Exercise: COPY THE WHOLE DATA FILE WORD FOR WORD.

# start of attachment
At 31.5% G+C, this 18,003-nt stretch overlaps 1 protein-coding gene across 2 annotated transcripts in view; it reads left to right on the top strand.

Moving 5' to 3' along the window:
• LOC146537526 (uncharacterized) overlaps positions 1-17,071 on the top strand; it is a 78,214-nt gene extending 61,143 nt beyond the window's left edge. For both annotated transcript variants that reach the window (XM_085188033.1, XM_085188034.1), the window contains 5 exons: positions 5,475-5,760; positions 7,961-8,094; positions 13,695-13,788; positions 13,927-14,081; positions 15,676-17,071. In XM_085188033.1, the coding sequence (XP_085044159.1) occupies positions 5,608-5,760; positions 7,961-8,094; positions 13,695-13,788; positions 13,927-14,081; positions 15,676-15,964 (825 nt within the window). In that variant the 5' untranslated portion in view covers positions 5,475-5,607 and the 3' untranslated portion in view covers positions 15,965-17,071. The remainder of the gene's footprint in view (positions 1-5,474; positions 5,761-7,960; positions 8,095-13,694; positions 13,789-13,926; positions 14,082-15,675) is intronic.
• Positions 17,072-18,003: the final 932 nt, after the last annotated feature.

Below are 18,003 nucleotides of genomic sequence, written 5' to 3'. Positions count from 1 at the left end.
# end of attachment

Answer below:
At 31.5% G+C, this 18,003-nt stretch overlaps 1 protein-coding gene across 2 annotated transcripts in view; it reads left to right on the top strand.

Moving 5' to 3' along the window:
• LOC146537526 (uncharacterized) overlaps positions 1-17,071 on the top strand; it is a 78,214-nt gene extending 61,143 nt beyond the window's left edge. For both annotated transcript variants that reach the window (XM_085188033.1, XM_085188034.1), the window contains 5 exons: positions 5,475-5,760; positions 7,961-8,094; positions 13,695-13,788; positions 13,927-14,081; positions 15,676-17,071. In XM_085188033.1, the coding sequence (XP_085044159.1) occupies positions 5,608-5,760; positions 7,961-8,094; positions 13,695-13,788; positions 13,927-14,081; positions 15,676-15,964 (825 nt within the window). In that variant the 5' untranslated portion in view covers positions 5,475-5,607 and the 3' untranslated portion in view covers positions 15,965-17,071. The remainder of the gene's footprint in view (positions 1-5,474; positions 5,761-7,960; positions 8,095-13,694; positions 13,789-13,926; positions 14,082-15,675) is intronic.
• Positions 17,072-18,003: the final 932 nt, after the last annotated feature.

Below are 18,003 nucleotides of genomic sequence, written 5' to 3'. Positions count from 1 at the left end.